27-Howard Schultz | Biography
Like Coca-Cola and McDonald’s, Starbuck’s logo is widely recognized worldwide. For many, Starbucks is a feature of the American upper class, similarly to what Ralph Lauren represented in the 1990s, a status symbol for a new generation. Howard Schultz, the CEO who purchased Starbucks and made it to what it is today, was born in the housing project of New York City in 1953. Brought up in a modest Jewish household, Howard’s physical gifts and natural feel for sports enabled him to obtain a sports scholarship for college. He was the first one in his family to attend a university.Following his graduation from Northern Michigan University in 1975, Howard started his professional career working in sales at Xerox. He eventually took on a job at a coffee drip maker company named Hammarplast. During a visit to one of Hammarplast’s client in Seattle, Howard Schultz met the founders and owners of Starbucks. He was so impressed by their knowledge and management skills that he joined them as the marketing manager the year after.
While in Italy for business, Howard realized how different the coffee shops were from ones in the United States. Their business model was radically different. Instead of just serving plain coffee to customers on the go, coffee shops in Italy acted as a social platform where people would meet and greet. Back from his trip, Howard advised the Starbucks founders to pivot and improve their business model by copying what he had seen in Italy. Fortunately for him, the founders refused his advice. The following year, he went on to open his own coffee business after raising $500,000.Two years after opening his coffee shop, the opportunity to buy out Starbucks from his previous bosses for $3.8 million came up. Howard jumped on it and took over Starbucks. Quickly, with his expertise in sales, management and original business model for a coffee company in the US, Howard expanded Starbucks aggressively around the country. Unlike McDonald’s and KFC whose business expansion were based on franchising, Schultz used debt and partial equity of Starbucks stores to fuel Starbucks expansion.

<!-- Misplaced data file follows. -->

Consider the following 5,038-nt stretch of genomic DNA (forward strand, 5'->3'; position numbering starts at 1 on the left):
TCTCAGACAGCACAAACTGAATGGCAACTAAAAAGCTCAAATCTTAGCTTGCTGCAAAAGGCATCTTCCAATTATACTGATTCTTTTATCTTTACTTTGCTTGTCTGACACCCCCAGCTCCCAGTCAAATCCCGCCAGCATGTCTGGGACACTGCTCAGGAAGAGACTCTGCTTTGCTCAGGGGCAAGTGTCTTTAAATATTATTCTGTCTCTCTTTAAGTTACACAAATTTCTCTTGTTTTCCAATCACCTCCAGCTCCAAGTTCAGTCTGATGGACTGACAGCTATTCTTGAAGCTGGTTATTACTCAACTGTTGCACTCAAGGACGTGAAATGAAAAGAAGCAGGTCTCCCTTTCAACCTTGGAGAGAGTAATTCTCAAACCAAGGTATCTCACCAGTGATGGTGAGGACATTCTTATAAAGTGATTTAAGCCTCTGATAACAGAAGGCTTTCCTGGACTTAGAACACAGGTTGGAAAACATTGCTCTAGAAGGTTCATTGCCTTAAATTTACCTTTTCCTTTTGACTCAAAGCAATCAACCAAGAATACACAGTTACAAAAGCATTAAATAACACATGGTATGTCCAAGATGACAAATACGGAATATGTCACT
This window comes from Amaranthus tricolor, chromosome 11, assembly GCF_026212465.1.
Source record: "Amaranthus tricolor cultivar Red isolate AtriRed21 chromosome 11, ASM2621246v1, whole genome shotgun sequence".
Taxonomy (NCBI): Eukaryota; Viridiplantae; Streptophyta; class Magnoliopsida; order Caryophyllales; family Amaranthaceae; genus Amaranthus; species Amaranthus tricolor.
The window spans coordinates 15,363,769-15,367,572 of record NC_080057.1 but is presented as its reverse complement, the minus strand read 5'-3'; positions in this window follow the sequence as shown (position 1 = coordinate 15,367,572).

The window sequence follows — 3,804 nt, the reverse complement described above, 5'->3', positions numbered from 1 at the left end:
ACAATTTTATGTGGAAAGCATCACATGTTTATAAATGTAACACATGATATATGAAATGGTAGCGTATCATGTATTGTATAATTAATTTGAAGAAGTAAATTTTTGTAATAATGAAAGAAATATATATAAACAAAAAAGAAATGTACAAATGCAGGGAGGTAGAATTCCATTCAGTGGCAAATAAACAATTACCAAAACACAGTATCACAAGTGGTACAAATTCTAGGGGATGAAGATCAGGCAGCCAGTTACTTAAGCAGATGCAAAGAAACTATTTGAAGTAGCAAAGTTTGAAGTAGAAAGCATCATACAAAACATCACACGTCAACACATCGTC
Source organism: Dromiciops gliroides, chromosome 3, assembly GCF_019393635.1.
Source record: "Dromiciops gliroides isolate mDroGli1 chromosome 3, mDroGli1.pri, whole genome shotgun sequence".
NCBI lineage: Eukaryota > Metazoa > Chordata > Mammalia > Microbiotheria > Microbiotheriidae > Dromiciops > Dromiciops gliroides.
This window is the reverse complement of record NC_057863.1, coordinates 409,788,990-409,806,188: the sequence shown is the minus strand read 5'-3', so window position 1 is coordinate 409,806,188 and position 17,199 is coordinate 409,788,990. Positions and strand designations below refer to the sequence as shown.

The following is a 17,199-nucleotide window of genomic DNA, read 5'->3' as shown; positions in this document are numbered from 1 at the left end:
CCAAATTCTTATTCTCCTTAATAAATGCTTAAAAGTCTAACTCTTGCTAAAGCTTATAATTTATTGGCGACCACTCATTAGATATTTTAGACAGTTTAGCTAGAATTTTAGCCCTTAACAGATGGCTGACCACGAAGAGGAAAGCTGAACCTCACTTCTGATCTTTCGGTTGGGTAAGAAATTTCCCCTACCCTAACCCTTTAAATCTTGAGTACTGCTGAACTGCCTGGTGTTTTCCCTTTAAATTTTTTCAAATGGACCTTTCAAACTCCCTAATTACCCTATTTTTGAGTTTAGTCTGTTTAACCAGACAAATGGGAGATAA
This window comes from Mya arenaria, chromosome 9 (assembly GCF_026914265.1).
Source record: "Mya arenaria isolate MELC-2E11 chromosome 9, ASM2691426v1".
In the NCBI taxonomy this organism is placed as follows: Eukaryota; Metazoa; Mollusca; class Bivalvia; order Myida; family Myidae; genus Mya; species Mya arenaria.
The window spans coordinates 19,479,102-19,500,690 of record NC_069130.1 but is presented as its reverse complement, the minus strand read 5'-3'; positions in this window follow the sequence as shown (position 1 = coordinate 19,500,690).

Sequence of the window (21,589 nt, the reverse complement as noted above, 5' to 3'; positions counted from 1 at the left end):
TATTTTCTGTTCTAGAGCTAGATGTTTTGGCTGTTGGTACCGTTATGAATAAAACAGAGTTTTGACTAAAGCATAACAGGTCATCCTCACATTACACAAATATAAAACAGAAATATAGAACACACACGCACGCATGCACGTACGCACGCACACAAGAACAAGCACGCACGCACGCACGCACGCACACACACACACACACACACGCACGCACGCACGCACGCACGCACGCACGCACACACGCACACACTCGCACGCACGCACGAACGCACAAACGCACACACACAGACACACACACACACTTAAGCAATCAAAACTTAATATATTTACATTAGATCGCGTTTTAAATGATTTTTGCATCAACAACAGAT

From 1987 to 200, Starbucks opened on average two new locations per day, totaling 23,768 Starbucks locations worldwide in 2016. The coffee company has a cult like following now thanks to Howard’s usage of the experience business model. Today, Starbucks is valued at $80 billion and Howard Schultz’s net worth is estimated around $3.1 billion. A true rag to riches story.
28-Henry Ford (Ford)| Biography
In the history books, Ford is a name synonymous with America global domination of the 19th century. Henry Ford, entrepreneur, businessman and engineer was born on July 30, 1863 in Michigan. By the age of 15, he was known locally for repairing watches, a skill he learned by breaking down and reassembling his father’s timepieces. Ford left home in 1979 to go to Detroit, where he worked as a machinist while studying bookkeeping in school. Later, he went back home to work on servicing steam engines. A couple of year later, Henry Ford went to work at the Thomas Edison illuminating company. As a chief engineer, he was able to save enough money to start experimenting on gasoline engines in his spare time. After the completion of his first car and the approval by Thomas Edison of his work, Ford decided to return to Detroit and start his first automobile company. Ford’s first car company failed within two years. His second venture, renamed Cadillac Automobile, was successful, but he decided to depart following a disagreement with management.
Relentless, Henry Ford entered into a third partnership with Alexander Y. Malcolmson for another car company, Ford & Malcolmson, Ltd. Later renamed the Ford Motor Company, this company manufactured the popular and one of a kind Model T car. The instant success of the Model T made the Ford Corporation the largest car company and propelled Henry Ford into the public sphere as a visionary inventor, businessman and manager.Businessmen, farmers and motor club owners loved the Model T because it was affordable and easy to repair. The Ford Company was also known for their modern management methods, such as the adoption of assembly lines to scale manufacturing, leading to increasing productivity. In addition, Henry Ford raised his employees’ salary and introduced the five-day workweek in 1926. By 1927, more than 15 million Model T cars had been sold. Ford Corporation then introduced a new car, the Model A. By the time of his death, Henry Ford’s net worth was estimated to be around $188 billion if adjusted for today.